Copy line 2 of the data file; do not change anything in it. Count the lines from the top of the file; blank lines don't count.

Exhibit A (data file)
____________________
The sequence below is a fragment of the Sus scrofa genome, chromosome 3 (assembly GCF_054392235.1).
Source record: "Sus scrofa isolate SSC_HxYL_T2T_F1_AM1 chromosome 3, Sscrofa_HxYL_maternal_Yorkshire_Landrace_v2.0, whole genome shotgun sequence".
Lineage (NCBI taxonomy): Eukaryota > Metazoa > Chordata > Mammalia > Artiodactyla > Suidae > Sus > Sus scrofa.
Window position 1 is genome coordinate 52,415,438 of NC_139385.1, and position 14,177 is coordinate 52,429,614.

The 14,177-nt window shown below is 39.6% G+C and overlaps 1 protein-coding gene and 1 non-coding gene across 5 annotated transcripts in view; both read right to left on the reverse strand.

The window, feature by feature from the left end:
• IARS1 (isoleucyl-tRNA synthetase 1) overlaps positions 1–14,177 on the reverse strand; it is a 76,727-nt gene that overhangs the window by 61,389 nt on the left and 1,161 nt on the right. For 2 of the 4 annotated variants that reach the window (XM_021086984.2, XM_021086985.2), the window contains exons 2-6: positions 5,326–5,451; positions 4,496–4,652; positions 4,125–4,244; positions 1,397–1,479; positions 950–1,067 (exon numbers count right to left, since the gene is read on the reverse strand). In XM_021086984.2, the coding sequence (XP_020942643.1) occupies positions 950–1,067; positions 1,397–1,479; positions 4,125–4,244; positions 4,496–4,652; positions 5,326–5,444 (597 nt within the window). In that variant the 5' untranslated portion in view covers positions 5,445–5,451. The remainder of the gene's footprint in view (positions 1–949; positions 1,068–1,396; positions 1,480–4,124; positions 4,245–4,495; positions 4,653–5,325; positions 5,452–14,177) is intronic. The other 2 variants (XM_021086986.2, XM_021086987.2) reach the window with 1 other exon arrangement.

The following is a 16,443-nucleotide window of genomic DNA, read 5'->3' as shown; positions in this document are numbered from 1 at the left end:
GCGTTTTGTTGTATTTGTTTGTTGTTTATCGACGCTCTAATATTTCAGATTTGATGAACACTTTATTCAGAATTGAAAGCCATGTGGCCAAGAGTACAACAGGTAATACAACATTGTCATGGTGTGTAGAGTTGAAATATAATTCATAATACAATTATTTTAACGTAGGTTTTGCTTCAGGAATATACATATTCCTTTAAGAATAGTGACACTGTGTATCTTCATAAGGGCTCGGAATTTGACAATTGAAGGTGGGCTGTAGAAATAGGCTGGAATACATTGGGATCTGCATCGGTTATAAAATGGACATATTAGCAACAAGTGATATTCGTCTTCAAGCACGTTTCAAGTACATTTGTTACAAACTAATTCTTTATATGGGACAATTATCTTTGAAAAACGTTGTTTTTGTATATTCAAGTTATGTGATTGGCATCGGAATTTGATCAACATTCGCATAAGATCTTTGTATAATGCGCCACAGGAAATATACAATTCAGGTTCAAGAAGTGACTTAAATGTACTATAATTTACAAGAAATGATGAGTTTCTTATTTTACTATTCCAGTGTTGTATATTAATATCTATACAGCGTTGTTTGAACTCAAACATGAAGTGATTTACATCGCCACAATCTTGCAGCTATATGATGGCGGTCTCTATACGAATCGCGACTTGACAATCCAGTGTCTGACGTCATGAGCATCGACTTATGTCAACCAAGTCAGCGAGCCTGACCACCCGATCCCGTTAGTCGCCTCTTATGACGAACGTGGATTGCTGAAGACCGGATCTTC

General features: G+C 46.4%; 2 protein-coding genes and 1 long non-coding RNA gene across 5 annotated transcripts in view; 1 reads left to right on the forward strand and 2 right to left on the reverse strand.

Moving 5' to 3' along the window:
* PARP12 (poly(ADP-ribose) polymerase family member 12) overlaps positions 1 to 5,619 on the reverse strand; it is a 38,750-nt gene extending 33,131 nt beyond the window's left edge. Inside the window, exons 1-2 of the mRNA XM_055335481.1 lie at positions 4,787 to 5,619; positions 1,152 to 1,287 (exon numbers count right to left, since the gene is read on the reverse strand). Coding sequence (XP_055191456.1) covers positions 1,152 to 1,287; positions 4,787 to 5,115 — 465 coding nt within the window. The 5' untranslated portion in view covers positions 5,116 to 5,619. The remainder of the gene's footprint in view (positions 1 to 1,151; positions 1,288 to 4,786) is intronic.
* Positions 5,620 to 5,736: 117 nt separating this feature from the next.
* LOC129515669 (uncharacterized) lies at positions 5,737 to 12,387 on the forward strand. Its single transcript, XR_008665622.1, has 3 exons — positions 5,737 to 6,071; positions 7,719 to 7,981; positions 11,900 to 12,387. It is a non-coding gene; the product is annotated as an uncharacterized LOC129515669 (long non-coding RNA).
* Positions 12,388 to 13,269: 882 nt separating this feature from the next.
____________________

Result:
Source record: "Sus scrofa isolate SSC_HxYL_T2T_F1_AM1 chromosome 3, Sscrofa_HxYL_maternal_Yorkshire_Landrace_v2.0, whole genome shotgun sequence".